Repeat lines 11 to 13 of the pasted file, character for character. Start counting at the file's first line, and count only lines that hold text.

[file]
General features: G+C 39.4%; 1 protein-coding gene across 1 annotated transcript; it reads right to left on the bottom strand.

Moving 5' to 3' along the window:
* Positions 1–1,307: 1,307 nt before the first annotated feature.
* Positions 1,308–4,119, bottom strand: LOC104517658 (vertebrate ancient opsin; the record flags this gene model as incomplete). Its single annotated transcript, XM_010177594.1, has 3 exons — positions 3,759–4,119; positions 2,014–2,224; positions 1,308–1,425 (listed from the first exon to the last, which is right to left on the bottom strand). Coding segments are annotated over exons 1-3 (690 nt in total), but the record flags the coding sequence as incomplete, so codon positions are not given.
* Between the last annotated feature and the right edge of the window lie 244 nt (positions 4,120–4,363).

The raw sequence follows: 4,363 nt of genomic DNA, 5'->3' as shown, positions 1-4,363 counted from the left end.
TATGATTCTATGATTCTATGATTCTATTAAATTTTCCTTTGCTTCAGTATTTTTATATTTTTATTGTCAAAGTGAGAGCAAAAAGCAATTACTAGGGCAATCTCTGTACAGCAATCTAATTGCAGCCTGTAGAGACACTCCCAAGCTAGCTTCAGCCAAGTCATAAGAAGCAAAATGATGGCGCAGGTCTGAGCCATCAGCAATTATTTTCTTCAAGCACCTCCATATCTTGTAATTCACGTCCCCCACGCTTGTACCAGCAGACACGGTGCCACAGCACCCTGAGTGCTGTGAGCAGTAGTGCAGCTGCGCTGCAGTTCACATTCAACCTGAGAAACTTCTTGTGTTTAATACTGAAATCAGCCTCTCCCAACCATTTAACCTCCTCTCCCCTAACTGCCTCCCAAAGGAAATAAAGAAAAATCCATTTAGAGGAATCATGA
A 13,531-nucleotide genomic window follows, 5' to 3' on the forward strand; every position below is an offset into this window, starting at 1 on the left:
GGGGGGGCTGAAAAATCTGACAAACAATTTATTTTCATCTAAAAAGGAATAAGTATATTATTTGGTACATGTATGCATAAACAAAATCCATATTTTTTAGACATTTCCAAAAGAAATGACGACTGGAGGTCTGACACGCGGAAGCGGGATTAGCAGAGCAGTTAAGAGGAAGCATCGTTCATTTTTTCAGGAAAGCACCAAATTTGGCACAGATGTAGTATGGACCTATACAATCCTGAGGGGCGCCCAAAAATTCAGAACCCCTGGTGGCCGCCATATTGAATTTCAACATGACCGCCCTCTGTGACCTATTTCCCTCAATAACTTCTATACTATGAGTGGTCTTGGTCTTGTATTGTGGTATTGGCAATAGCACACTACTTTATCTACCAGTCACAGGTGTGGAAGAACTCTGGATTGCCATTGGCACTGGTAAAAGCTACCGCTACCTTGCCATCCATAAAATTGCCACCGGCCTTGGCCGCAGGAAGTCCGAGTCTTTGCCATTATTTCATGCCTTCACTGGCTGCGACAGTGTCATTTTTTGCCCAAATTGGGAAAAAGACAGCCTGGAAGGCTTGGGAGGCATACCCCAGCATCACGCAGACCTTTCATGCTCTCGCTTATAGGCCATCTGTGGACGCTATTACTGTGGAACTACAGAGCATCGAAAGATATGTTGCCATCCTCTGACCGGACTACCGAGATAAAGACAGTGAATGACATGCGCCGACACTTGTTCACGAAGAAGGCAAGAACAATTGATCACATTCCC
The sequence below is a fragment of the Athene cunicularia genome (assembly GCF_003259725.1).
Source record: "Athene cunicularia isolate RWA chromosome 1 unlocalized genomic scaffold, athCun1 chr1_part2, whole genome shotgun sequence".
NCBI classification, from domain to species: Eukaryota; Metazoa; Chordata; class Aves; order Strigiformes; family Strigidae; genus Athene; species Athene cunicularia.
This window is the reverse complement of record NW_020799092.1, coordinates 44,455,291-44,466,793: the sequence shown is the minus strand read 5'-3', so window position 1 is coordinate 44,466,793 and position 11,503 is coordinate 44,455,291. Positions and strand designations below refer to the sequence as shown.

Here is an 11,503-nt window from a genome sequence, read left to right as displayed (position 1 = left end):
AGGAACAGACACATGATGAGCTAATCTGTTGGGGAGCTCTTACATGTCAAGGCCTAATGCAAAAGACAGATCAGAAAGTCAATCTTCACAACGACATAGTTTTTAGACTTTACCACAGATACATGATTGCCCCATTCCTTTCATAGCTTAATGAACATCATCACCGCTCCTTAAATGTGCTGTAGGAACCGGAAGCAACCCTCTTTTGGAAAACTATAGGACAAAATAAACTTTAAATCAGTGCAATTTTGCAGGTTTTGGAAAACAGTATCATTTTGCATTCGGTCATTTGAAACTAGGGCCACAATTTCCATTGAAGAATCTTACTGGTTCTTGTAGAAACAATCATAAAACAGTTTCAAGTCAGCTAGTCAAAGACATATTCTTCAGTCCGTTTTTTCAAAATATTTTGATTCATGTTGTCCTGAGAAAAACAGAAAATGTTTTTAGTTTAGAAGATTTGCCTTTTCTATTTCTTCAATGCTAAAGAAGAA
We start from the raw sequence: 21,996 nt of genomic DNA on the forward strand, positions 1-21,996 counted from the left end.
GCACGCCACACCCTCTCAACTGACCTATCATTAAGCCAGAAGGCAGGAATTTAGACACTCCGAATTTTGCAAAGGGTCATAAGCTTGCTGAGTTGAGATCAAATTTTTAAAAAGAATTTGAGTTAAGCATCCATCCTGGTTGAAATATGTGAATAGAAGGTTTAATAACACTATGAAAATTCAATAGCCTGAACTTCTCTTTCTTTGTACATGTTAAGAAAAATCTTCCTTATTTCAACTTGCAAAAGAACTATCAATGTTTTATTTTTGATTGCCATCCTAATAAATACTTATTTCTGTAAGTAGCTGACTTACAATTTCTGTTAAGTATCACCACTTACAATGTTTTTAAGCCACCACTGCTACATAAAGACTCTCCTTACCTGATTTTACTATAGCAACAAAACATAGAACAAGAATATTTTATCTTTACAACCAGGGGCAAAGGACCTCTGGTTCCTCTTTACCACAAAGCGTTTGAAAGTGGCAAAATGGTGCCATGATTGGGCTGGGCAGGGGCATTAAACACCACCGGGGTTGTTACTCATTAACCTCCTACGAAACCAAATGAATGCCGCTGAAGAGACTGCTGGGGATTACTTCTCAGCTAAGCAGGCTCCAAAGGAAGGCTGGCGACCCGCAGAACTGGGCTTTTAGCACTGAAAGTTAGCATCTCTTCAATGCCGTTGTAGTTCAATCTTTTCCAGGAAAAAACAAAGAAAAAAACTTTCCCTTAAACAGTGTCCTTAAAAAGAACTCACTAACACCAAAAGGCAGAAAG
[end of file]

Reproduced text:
Source record: "Athene cunicularia isolate RWA chromosome 1 unlocalized genomic scaffold, athCun1 chr1_part2, whole genome shotgun sequence".
NCBI classification, from domain to species: Eukaryota; Metazoa; Chordata; class Aves; order Strigiformes; family Strigidae; genus Athene; species Athene cunicularia.
This window is the reverse complement of record NW_020799092.1, coordinates 44,455,291-44,466,793: the sequence shown is the minus strand read 5'-3', so window position 1 is coordinate 44,466,793 and position 11,503 is coordinate 44,455,291. Positions and strand designations below refer to the sequence as shown.